Second Sunday of Easter, 27 April 2014, St Matthias & St John the Divine, morning

Reading  John 20: 19-31

Preacher  Revd Alan Sykes

I expect we’ve all been there – or should I say not been there. You’re watching, say, a game of football on the TV, the cup final maybe or an England game. You pop out of the room for a moment – to go to the loo or put the kettle on – and you miss the winning goal. Of course, you can watch it later being replayed a million times, but it’s not the same as watching it happen when it happens.

You feel really unlucky. Why does it always happen to me?

Or perhaps you get a really severe cold and you don’t feel well enough to do anything but stay in bed. And it so happens that for the first time in weeks the sun is shining but you’re just not well enough to enjoy it.

Just my luck, you think to yourself.

Well, Thomas was very unlucky that first Easter. He missed seeing the risen Jesus. You can’t get more unlucky than that. Perhaps he’d gone out to buy some bread. Perhaps he’d gone out for a walk, trying to get his head round what had been happening in the last few days. Whatever the reason, the others were in that room when Jesus appeared and Thomas wasn’t.

Thomas had been really unlucky.

And yet from another perspective Thomas was incredibly lucky – not quite as lucky as the other disciples maybe but incredibly lucky all the same. He was given – eventually – the incredible gift of seeing Jesus alive after he’d died.

I suggest, my friends, that we’d have given our right arms to have seen the risen Jesus. Having been unlucky initially, Thomas ended up being very lucky indeed.

Perhaps lucky isn’t quite the right word. But let’s not quibble over a word. You know what I mean.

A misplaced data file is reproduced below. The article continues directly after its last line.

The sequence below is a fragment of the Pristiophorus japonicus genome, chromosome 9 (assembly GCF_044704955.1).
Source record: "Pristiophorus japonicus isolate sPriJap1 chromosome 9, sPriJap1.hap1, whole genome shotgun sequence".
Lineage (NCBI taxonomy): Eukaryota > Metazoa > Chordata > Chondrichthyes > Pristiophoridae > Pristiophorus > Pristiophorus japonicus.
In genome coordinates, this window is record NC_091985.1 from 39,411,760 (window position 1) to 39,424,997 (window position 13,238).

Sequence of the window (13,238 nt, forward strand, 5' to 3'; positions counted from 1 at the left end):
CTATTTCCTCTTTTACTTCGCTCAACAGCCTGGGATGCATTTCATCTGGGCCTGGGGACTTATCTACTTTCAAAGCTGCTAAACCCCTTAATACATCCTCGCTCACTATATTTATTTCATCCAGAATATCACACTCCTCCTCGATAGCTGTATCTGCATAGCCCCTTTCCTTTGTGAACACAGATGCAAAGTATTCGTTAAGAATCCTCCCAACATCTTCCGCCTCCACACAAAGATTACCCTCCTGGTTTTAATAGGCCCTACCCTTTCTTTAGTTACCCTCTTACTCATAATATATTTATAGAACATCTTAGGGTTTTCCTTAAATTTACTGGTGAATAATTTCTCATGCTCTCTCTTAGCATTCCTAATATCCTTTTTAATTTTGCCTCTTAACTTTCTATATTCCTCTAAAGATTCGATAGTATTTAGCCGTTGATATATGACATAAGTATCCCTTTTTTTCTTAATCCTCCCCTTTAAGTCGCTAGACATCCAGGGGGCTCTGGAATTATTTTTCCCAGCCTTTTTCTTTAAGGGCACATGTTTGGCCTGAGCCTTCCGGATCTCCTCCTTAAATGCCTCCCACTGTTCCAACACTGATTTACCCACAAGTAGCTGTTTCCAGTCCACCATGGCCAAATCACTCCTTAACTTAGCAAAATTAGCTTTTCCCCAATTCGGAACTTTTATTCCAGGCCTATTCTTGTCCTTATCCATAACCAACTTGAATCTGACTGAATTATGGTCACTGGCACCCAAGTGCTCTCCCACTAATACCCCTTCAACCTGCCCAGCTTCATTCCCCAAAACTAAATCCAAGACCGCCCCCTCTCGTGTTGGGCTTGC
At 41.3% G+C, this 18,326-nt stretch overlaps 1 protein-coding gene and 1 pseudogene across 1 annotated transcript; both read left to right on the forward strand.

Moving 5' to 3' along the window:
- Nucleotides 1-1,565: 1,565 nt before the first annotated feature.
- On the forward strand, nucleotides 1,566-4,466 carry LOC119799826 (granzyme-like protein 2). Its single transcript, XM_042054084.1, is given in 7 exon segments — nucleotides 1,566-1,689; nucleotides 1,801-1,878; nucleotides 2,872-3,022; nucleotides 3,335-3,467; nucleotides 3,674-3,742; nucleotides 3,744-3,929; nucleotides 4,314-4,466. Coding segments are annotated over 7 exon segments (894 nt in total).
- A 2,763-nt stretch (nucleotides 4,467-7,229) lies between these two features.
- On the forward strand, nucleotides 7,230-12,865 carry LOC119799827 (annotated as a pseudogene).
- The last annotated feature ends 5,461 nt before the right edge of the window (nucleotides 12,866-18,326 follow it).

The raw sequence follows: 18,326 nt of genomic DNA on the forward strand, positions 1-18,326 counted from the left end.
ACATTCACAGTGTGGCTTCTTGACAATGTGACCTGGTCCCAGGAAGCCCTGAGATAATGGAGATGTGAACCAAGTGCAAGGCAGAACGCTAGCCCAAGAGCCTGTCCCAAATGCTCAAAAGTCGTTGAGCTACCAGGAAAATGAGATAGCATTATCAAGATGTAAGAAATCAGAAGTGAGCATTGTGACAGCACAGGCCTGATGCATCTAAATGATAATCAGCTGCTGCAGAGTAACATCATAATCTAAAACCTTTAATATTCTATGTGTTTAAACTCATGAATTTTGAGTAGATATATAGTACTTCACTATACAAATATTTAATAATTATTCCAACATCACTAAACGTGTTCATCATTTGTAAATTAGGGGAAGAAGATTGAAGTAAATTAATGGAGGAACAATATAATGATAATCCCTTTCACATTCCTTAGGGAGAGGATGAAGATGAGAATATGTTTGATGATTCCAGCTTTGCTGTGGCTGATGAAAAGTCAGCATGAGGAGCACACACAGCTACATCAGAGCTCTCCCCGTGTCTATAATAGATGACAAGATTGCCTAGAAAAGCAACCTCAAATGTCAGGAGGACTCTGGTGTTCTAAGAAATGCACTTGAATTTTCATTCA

None of us followers of Jesus alive now, 2000 years later, have had that immense privilege. We haven’t had the luck that Thomas had.

In one sense we are very unlucky indeed. I refer to the times we live in. Especially in western Europe we live in a very unbelieving age. People are gullible alright about many things but, when it comes to the Christian faith, many people think it’s all a fairy tale. You need to be pretty robust spiritually to keep your faith alive in a context like that the we’re in at the moment.

Among many influential sections of society it is simply assumed that belief in God is impossible for a modern, thinking person. You may remember that TV programme called Cosmos presented by Carl Sagan. I believe there’s a remake out at the moment. In it he coined this famous phrase: the Cosmos is all that is or was or ever will be.

The idea that the physical universe is all there is is often called ‘naturalism’. It’s an ideology shared by many people. It’s a very fashionable view in certain circles.

And it’s widespread in the media. It permeates people’s minds. It makes it very difficult for them to take the Christian faith seriously. They dismiss it. And they dismiss it because they’ve been led to believe by people who seem to know that the physical universe is all that is or was or ever will be.